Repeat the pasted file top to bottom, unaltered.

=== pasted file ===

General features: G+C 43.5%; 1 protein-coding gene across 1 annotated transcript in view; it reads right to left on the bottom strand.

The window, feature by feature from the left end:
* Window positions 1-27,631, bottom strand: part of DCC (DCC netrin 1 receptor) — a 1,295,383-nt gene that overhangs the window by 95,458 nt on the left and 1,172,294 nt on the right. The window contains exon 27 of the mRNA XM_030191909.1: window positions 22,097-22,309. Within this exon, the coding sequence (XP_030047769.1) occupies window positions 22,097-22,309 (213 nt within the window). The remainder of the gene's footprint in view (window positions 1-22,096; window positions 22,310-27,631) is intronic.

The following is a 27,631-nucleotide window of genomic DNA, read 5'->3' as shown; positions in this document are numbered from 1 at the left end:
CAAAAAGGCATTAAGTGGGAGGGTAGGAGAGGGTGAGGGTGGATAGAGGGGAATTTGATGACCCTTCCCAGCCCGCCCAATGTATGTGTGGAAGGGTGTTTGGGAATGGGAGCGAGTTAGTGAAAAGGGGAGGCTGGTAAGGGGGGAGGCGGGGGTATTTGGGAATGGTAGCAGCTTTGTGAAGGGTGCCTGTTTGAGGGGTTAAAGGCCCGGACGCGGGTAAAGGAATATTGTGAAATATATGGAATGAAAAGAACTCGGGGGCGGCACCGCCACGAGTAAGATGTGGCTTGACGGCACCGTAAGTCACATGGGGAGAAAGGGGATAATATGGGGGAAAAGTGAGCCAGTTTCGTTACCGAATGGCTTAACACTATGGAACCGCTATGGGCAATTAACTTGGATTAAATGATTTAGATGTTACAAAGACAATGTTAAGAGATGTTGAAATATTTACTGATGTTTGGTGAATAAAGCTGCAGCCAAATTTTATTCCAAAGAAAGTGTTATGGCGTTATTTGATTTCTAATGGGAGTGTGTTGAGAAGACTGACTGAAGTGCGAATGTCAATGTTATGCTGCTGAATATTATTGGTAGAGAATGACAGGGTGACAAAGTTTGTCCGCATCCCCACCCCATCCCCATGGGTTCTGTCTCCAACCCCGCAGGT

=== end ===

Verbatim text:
General features: G+C 43.5%; 1 protein-coding gene across 1 annotated transcript in view; it reads right to left on the bottom strand.

The window, feature by feature from the left end:
* Window positions 1-27,631, bottom strand: part of DCC (DCC netrin 1 receptor) — a 1,295,383-nt gene that overhangs the window by 95,458 nt on the left and 1,172,294 nt on the right. The window contains exon 27 of the mRNA XM_030191909.1: window positions 22,097-22,309. Within this exon, the coding sequence (XP_030047769.1) occupies window positions 22,097-22,309 (213 nt within the window). The remainder of the gene's footprint in view (window positions 1-22,096; window positions 22,310-27,631) is intronic.

The following is a 27,631-nucleotide window of genomic DNA, read 5'->3' as shown; positions in this document are numbered from 1 at the left end:
CAAAAAGGCATTAAGTGGGAGGGTAGGAGAGGGTGAGGGTGGATAGAGGGGAATTTGATGACCCTTCCCAGCCCGCCCAATGTATGTGTGGAAGGGTGTTTGGGAATGGGAGCGAGTTAGTGAAAAGGGGAGGCTGGTAAGGGGGGAGGCGGGGGTATTTGGGAATGGTAGCAGCTTTGTGAAGGGTGCCTGTTTGAGGGGTTAAAGGCCCGGACGCGGGTAAAGGAATATTGTGAAATATATGGAATGAAAAGAACTCGGGGGCGGCACCGCCACGAGTAAGATGTGGCTTGACGGCACCGTAAGTCACATGGGGAGAAAGGGGATAATATGGGGGAAAAGTGAGCCAGTTTCGTTACCGAATGGCTTAACACTATGGAACCGCTATGGGCAATTAACTTGGATTAAATGATTTAGATGTTACAAAGACAATGTTAAGAGATGTTGAAATATTTACTGATGTTTGGTGAATAAAGCTGCAGCCAAATTTTATTCCAAAGAAAGTGTTATGGCGTTATTTGATTTCTAATGGGAGTGTGTTGAGAAGACTGACTGAAGTGCGAATGTCAATGTTATGCTGCTGAATATTATTGGTAGAGAATGACAGGGTGACAAAGTTTGTCCGCATCCCCACCCCATCCCCATGGGTTCTGTCTCCAACCCCGCAGGT